Innovation Labs in Government? Silicon Valley Comes to Washington

Recently, there’s been some debate about creativity – or lack thereof – within the Government workforce. However, the Office of Personnel Management (OPM) is taking a new approach to fostering innovation. OPM has brought (or bought) a piece of Silicon Valley into its Washington, D.C.-based headquarters.

The Washington Post reports that OPM has created an employee Innovation Lab, similar to that of a San Francisco Internet start up, within its age-old Government office building.

As the “human resources (HR) agency for the executive branch of the federal government,” OPM may be on the brink of setting a new workplace trend which brings Uncle Sam into the 21st century work space. &

“Descending into the subbasement, visitors will discover a portal to Silicon Valley – albeit a figurative one,” says the Post. OPM’s new Innovation Lab is “a pristine work space that brings the breezy, open-environment style of Silicon Valley straight into the industrial bowels of government.”

OPM reportedly spent $750,000 on “improvements and construction cost” for the Innovation Lab, according to the Post. Footnote: “The space is open to employees across the federal government, but the OPM staff has scheduling priority,” the Post reports.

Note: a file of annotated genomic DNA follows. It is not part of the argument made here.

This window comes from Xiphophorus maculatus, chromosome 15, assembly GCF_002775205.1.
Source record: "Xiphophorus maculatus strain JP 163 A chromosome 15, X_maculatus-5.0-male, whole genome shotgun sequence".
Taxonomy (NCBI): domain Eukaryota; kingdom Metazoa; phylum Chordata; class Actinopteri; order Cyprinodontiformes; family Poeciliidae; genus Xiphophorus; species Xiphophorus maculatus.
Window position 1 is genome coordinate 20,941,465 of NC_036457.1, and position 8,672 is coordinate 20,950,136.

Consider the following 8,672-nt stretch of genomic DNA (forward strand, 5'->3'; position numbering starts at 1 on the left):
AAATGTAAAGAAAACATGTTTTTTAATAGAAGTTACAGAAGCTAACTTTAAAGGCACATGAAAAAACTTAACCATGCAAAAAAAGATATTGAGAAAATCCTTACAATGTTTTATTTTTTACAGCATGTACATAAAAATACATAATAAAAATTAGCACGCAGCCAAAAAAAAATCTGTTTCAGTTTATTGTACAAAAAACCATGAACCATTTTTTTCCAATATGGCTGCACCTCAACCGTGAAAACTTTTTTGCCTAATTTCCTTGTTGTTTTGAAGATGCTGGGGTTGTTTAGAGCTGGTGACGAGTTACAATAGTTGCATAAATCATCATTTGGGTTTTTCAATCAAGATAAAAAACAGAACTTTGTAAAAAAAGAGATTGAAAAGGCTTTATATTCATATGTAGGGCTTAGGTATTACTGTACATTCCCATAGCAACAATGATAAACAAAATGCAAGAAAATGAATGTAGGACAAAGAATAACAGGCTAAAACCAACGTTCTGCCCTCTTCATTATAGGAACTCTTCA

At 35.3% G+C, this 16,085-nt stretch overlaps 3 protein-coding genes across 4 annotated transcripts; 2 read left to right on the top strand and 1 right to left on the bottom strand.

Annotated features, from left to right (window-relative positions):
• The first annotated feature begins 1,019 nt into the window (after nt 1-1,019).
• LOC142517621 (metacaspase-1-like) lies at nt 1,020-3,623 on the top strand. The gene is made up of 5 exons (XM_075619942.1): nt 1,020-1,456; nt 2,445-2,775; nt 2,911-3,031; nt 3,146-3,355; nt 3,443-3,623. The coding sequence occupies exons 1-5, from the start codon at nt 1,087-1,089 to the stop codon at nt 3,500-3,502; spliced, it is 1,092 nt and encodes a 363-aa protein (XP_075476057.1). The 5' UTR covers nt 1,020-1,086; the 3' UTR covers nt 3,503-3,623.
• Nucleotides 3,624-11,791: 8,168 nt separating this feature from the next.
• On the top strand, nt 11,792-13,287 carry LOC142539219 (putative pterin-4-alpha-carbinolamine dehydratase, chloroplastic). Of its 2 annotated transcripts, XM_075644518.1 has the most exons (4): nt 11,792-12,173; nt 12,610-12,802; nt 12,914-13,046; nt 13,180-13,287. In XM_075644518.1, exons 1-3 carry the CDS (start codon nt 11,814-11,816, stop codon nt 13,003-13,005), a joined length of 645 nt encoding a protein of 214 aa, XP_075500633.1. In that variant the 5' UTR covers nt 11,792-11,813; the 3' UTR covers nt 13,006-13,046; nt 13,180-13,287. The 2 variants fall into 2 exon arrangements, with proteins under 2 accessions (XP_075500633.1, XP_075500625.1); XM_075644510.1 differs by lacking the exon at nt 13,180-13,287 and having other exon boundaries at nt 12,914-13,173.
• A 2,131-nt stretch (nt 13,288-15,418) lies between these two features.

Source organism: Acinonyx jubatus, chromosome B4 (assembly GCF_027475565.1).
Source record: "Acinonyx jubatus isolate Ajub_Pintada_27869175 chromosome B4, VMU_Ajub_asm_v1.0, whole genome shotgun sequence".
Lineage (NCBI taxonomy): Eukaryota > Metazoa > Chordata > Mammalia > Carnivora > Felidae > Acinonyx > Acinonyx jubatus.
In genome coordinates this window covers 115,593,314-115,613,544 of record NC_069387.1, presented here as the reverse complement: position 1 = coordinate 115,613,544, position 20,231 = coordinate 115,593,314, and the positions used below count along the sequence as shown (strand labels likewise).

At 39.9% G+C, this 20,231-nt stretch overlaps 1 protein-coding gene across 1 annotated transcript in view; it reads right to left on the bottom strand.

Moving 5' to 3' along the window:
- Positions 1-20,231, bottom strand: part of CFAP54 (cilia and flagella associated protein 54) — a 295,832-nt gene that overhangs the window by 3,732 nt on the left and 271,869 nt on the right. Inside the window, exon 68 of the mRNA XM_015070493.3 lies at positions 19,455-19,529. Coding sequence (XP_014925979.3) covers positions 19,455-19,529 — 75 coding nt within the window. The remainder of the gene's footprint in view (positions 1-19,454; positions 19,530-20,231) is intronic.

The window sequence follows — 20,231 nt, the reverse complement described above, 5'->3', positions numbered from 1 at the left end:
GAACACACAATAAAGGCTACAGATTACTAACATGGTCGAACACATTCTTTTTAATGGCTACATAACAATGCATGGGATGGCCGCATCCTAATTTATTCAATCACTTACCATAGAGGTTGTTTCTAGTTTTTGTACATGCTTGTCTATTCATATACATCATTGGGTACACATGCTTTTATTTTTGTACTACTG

This all raises some interesting questions:

1) Do government agencies need to spend scarce resources on “Innovation Labs” to enhance workplace creativity?

2) Will the cost – three quarters of one million dollars for OPM – be justified by meaningful results?

3) Generally speaking, how much does a work space matter in terms of generating creative ideas and fostering greater innovation?

OPM certainly deserves accolades for not only thinking outside-the-box, but acting outside-the-box as well – which is a rare occurrence within the federal bureaucracy. However, only time will tell if the newly minted Innovation Lab will lead to meaningful results that save money for taxpayers while improving workforce performance through enhanced creativty and cutting-edge ideas.

As Government employees, let’s hope so.

*** All views and opinions expressed herein are those of the author only.

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I think it makes a lot of sense. Government spends a ton of time in meetings, off-sites, planning, strategic planning discussions and there is a great need to have its own space to ensure coming up with great solutions.

Space matters a ton from getting your brain in the right format to recruitment/retention. Just think about how different you feel yourself whether you live in a studio or 1-bedroom or house and how nice it is furnished and decorated

Terrence (Terry) Hill